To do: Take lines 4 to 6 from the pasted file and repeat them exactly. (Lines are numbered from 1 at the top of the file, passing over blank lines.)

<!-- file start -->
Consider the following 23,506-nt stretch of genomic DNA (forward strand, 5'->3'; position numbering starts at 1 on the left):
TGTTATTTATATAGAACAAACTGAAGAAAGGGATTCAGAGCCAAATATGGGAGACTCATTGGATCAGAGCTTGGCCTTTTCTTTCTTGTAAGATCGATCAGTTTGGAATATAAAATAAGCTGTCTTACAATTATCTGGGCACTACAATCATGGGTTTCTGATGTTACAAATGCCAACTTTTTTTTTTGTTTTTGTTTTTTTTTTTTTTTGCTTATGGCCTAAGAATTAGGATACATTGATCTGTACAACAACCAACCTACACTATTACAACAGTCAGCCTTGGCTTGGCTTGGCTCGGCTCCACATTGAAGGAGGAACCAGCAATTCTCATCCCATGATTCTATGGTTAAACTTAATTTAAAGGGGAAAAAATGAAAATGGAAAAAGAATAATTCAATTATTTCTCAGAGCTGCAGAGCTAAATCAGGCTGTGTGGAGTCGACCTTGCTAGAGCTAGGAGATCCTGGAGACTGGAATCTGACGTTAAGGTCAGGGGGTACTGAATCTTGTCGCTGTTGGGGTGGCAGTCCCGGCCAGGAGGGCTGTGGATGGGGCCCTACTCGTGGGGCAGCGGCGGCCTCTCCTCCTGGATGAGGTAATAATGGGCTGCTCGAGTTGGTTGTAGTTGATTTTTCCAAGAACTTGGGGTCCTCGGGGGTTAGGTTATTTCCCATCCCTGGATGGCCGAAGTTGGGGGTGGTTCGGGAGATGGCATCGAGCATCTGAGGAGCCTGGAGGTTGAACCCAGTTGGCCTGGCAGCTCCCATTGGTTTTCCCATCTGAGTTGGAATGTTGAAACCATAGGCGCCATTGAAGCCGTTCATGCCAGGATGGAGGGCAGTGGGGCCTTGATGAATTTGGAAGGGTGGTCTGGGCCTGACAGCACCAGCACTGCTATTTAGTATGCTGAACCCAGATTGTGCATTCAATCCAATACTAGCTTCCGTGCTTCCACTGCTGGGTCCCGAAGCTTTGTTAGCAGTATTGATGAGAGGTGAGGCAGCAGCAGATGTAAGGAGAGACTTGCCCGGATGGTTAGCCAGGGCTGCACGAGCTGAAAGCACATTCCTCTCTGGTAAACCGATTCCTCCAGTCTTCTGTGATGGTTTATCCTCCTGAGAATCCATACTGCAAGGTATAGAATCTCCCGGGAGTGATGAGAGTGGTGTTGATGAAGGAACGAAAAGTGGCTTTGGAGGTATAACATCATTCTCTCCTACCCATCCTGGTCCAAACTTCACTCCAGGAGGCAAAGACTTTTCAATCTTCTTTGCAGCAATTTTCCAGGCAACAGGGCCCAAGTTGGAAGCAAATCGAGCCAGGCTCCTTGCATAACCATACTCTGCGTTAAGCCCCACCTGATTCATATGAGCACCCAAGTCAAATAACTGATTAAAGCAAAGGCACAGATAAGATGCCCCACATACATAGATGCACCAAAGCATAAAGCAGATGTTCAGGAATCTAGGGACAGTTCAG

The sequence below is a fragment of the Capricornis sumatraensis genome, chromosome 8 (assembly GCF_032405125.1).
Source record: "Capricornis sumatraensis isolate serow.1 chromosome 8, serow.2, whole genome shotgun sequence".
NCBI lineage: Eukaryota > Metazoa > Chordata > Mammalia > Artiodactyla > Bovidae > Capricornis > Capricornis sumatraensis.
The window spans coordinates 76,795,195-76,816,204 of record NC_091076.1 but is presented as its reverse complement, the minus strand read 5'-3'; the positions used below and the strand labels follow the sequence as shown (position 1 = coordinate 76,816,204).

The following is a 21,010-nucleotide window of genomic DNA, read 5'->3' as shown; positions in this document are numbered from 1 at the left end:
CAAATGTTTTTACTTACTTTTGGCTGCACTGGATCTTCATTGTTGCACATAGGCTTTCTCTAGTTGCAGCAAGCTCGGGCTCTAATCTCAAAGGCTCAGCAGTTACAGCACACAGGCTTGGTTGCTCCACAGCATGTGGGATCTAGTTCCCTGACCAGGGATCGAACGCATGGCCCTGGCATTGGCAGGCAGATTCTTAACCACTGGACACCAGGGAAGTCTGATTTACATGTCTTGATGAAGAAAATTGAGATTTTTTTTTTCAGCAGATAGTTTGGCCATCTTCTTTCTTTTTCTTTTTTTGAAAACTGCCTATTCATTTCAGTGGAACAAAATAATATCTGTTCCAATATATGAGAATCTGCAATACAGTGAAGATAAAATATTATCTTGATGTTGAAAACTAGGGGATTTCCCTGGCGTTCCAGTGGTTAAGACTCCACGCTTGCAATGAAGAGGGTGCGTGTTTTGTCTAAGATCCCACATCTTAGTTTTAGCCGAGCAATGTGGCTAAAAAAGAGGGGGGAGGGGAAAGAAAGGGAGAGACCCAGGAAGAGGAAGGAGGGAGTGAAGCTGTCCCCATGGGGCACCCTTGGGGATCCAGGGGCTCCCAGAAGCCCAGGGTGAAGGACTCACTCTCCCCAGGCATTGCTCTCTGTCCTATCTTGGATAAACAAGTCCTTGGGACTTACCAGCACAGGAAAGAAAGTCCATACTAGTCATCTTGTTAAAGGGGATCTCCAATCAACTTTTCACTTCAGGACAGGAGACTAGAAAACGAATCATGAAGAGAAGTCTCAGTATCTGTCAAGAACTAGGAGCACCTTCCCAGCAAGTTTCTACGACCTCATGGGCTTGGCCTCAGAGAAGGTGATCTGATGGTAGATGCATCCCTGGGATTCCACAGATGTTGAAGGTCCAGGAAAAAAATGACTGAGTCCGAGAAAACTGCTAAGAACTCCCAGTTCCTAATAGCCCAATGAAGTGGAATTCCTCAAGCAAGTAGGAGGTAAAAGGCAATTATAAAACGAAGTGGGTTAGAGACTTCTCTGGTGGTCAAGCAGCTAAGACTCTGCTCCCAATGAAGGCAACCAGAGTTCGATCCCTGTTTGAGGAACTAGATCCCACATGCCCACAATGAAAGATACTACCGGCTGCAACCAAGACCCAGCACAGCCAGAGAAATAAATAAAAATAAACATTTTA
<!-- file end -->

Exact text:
Source record: "Capricornis sumatraensis isolate serow.1 chromosome 8, serow.2, whole genome shotgun sequence".
NCBI lineage: Eukaryota > Metazoa > Chordata > Mammalia > Artiodactyla > Bovidae > Capricornis > Capricornis sumatraensis.
The window spans coordinates 76,795,195-76,816,204 of record NC_091076.1 but is presented as its reverse complement, the minus strand read 5'-3'; the positions used below and the strand labels follow the sequence as shown (position 1 = coordinate 76,816,204).